UK: Improving Viability: Varying Planning Obligations

Last Updated: 2 December 2014
Article by Rob Bruce

Summary and implications

Improving viability is crucial to delivering many developments. One area of focus will be to consider whether section 106 planning obligations can be varied or discharged. In this article, the following will be considered:

  1. the options available for varying or discharging section 106 obligations;
  2. what local planning authorities will require before agreeing or approving changes to section 106 obligations; and
  3. the constraints and pitfalls.


Planning obligations are entered into by persons with a land interest and the local planning authority (LPA) under section 106 of the Town and Country Planning Act 1990 (TCPA). They can be entered into as an agreement or as a unilateral undertaking. Unilateral undertakings are only signed by the persons with a land interest, but they are equally enforceable by the LPA. The obligations are generally entered into in connection with a planning application and the purpose of the obligations is to secure mitigation, financial contributions or other planning gain that is necessary to make a development acceptable in planning terms.

An LPA requirement for an unnecessary obligation is both unlawful and contrary to planning policy, but there are surprisingly few appeals or court proceedings lodged with the specific purpose of seeking to challenge the LPA's judgement. Section 106 obligations are still largely the result of negotiations between developers and LPAs behind closed doors.

In parts of the country where the Community Infrastructure Levy (CIL) has been introduced, the focus of section 106 obligations is on-site specific mitigation. The CIL is intended to cover infrastructure that is not directly associated with any particular development. The LPA retains a list under regulation 123 of the CIL regulations that identifies this infrastructure and regulation 123 prevents section 106 obligations being used to fund it.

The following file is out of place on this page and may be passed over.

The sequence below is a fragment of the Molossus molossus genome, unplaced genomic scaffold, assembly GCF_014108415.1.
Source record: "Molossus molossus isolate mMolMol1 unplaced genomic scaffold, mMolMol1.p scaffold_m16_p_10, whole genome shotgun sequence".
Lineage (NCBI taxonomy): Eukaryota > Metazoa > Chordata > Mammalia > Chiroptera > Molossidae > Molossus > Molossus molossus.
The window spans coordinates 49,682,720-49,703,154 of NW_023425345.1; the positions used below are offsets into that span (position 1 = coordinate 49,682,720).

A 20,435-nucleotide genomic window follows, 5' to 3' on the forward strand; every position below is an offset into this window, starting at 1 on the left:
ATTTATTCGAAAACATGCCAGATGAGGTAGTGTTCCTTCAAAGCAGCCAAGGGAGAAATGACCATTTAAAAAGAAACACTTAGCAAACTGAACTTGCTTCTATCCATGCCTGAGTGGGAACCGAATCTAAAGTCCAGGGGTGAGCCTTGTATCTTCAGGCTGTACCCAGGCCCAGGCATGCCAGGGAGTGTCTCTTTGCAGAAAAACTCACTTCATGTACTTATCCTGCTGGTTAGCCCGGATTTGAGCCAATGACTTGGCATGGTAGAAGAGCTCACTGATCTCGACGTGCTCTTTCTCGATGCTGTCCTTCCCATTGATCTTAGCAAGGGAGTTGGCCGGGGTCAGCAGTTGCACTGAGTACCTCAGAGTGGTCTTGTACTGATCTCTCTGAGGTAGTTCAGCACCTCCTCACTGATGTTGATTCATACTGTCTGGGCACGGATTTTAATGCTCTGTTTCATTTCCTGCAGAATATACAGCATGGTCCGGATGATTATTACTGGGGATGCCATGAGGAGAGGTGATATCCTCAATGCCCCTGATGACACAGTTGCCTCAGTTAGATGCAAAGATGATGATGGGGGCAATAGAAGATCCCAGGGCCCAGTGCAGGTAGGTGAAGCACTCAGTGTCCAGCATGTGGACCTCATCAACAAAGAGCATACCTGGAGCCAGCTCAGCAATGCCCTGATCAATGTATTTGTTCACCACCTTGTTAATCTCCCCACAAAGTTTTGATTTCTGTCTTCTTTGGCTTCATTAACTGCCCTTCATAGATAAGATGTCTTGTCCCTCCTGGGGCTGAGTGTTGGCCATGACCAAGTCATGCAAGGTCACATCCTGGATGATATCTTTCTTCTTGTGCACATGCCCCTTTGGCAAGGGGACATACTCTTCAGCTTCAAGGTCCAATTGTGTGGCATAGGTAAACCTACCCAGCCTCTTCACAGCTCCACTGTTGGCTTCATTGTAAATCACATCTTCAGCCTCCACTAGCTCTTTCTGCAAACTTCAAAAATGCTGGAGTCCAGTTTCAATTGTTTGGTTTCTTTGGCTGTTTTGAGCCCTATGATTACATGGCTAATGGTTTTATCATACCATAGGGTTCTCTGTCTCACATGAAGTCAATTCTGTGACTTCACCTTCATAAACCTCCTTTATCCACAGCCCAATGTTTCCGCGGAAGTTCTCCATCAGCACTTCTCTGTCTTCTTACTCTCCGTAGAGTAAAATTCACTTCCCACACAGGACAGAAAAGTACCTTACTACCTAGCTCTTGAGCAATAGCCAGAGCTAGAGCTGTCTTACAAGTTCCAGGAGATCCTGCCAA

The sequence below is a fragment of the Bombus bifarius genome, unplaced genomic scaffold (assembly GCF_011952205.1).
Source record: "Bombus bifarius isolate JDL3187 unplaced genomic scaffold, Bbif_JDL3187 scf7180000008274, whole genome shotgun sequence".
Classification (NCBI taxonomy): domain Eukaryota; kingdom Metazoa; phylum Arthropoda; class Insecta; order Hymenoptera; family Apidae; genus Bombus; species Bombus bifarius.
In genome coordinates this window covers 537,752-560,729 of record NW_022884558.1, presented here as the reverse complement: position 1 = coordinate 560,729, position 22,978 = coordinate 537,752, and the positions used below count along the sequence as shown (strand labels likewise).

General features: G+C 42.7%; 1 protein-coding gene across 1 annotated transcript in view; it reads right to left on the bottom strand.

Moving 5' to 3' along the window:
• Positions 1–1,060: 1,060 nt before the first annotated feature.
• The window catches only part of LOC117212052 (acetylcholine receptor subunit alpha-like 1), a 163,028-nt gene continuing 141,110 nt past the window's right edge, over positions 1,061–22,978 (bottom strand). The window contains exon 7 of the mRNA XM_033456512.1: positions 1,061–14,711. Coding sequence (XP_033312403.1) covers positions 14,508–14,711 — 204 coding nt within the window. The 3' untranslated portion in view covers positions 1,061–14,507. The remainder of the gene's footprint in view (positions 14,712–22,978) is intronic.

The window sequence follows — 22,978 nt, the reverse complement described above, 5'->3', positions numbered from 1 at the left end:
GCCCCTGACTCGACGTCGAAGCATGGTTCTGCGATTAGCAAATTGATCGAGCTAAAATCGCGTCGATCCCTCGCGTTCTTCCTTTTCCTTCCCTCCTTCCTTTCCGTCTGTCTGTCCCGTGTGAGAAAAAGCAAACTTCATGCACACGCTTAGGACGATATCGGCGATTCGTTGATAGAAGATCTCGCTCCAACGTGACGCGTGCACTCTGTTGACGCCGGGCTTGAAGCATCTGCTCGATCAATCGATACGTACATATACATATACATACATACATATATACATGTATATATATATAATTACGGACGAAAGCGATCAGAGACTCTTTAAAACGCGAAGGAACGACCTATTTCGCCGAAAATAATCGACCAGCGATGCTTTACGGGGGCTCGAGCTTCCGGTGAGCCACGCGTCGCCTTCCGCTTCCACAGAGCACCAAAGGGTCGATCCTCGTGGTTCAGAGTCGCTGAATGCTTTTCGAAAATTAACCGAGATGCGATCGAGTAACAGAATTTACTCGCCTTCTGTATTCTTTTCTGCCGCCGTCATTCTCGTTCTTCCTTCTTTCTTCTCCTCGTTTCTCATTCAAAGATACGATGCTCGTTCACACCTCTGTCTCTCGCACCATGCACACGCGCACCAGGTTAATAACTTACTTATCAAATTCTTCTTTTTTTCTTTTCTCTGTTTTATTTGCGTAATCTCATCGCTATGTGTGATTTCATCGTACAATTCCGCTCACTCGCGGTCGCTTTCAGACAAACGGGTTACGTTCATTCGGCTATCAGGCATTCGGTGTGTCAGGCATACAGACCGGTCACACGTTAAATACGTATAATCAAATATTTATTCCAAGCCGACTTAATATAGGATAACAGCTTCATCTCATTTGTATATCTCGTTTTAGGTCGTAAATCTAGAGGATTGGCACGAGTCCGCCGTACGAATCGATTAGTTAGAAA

Deeds of modification

The principal method used in practice for varying or discharging section 106 obligations is through a deed of modification agreed with the LPA under section 106A of the TCPA.

This provides a wide discretion for the parties to agree modifications, but in practice the developer or other person seeking to vary or discharge the section 106 obligation will need to satisfy the LPA that the development would be acceptable in planning terms with the section 106 obligation varied or discharged.

A constraint on using a deed of modification, particularly on large developments, is that the deed of modification must be entered into by the LPA and all persons against whom the section 106 obligation is enforceable. The latter includes not only the original signatories, but also their successors in title. It may become practically impossible after many plots or units on a large development site have been sold or leased to procure all persons with a land interest to agree and sign the deed of modification.

Application to vary

A section 106 obligation can also be varied or discharged by an application lodged with the LPA by a person against whom the obligation is enforceable under section 106A of the TCPA.

The application route is particularly useful because the application can be lodged by one person without the need for obtaining the agreement of all other persons with a land interest against whom the obligation is enforceable. It overcomes the potential difficulty, particularly on large developments, with agreeing a deed of modification in accordance with section 106A.

The application route can also be used where the LPA may not be willing to agree a deed of variation because the applicant can appeal a refusal to the Secretary of State for Communities and Local Government.

In order to succeed on an application under section 106A, the applicant must demonstrate that either:

  • the section 106 obligation no longer serves a useful purpose, in which case it is to be discharged; or
  • the section 106 obligation continues to serve a useful purpose, but would serve that purpose equally well if it had effect subject to modifications.

The legislation does not say that the obligation must serve a useful planning purpose, but in practice that is generally understood to be the effect of the provision and there is some case law to support that interpretation.